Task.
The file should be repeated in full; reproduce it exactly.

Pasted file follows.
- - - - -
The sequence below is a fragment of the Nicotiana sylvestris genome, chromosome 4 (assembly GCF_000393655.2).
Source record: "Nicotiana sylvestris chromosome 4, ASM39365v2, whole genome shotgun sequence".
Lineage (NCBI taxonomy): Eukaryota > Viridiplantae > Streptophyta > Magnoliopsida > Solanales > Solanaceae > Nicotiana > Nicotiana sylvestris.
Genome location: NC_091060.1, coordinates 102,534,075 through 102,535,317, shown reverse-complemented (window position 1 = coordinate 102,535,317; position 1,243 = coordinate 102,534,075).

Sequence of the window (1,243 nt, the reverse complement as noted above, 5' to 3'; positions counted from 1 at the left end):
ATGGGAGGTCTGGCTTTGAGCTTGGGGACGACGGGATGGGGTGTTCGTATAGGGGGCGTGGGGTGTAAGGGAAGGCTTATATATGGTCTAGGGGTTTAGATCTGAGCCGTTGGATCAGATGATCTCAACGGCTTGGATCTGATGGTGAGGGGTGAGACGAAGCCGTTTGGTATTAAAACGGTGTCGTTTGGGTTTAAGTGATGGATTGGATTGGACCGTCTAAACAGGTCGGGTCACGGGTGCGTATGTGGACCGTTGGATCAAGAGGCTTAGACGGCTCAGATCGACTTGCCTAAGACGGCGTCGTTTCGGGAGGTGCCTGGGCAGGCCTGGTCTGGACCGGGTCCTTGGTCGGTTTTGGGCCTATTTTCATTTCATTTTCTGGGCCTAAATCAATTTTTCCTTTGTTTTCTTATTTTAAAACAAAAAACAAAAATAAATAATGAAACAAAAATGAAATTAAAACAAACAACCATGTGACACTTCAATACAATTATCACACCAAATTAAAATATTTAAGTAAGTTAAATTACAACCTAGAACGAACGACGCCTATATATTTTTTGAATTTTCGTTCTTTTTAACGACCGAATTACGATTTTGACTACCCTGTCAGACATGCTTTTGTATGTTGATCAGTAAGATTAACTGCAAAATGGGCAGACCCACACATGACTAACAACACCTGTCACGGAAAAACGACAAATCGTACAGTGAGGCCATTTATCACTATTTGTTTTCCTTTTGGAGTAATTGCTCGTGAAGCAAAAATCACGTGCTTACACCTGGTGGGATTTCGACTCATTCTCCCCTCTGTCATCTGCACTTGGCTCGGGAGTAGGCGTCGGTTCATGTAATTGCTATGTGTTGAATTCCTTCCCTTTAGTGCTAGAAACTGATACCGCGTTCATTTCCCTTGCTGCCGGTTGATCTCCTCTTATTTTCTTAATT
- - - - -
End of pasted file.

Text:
The sequence below is a fragment of the Nicotiana sylvestris genome, chromosome 4 (assembly GCF_000393655.2).
Source record: "Nicotiana sylvestris chromosome 4, ASM39365v2, whole genome shotgun sequence".
Lineage (NCBI taxonomy): Eukaryota > Viridiplantae > Streptophyta > Magnoliopsida > Solanales > Solanaceae > Nicotiana > Nicotiana sylvestris.
Genome location: NC_091060.1, coordinates 102,534,075 through 102,535,317, shown reverse-complemented (window position 1 = coordinate 102,535,317; position 1,243 = coordinate 102,534,075).

Sequence of the window (1,243 nt, the reverse complement as noted above, 5' to 3'; positions counted from 1 at the left end):
ATGGGAGGTCTGGCTTTGAGCTTGGGGACGACGGGATGGGGTGTTCGTATAGGGGGCGTGGGGTGTAAGGGAAGGCTTATATATGGTCTAGGGGTTTAGATCTGAGCCGTTGGATCAGATGATCTCAACGGCTTGGATCTGATGGTGAGGGGTGAGACGAAGCCGTTTGGTATTAAAACGGTGTCGTTTGGGTTTAAGTGATGGATTGGATTGGACCGTCTAAACAGGTCGGGTCACGGGTGCGTATGTGGACCGTTGGATCAAGAGGCTTAGACGGCTCAGATCGACTTGCCTAAGACGGCGTCGTTTCGGGAGGTGCCTGGGCAGGCCTGGTCTGGACCGGGTCCTTGGTCGGTTTTGGGCCTATTTTCATTTCATTTTCTGGGCCTAAATCAATTTTTCCTTTGTTTTCTTATTTTAAAACAAAAAACAAAAATAAATAATGAAACAAAAATGAAATTAAAACAAACAACCATGTGACACTTCAATACAATTATCACACCAAATTAAAATATTTAAGTAAGTTAAATTACAACCTAGAACGAACGACGCCTATATATTTTTTGAATTTTCGTTCTTTTTAACGACCGAATTACGATTTTGACTACCCTGTCAGACATGCTTTTGTATGTTGATCAGTAAGATTAACTGCAAAATGGGCAGACCCACACATGACTAACAACACCTGTCACGGAAAAACGACAAATCGTACAGTGAGGCCATTTATCACTATTTGTTTTCCTTTTGGAGTAATTGCTCGTGAAGCAAAAATCACGTGCTTACACCTGGTGGGATTTCGACTCATTCTCCCCTCTGTCATCTGCACTTGGCTCGGGAGTAGGCGTCGGTTCATGTAATTGCTATGTGTTGAATTCCTTCCCTTTAGTGCTAGAAACTGATACCGCGTTCATTTCCCTTGCTGCCGGTTGATCTCCTCTTATTTTCTTAATT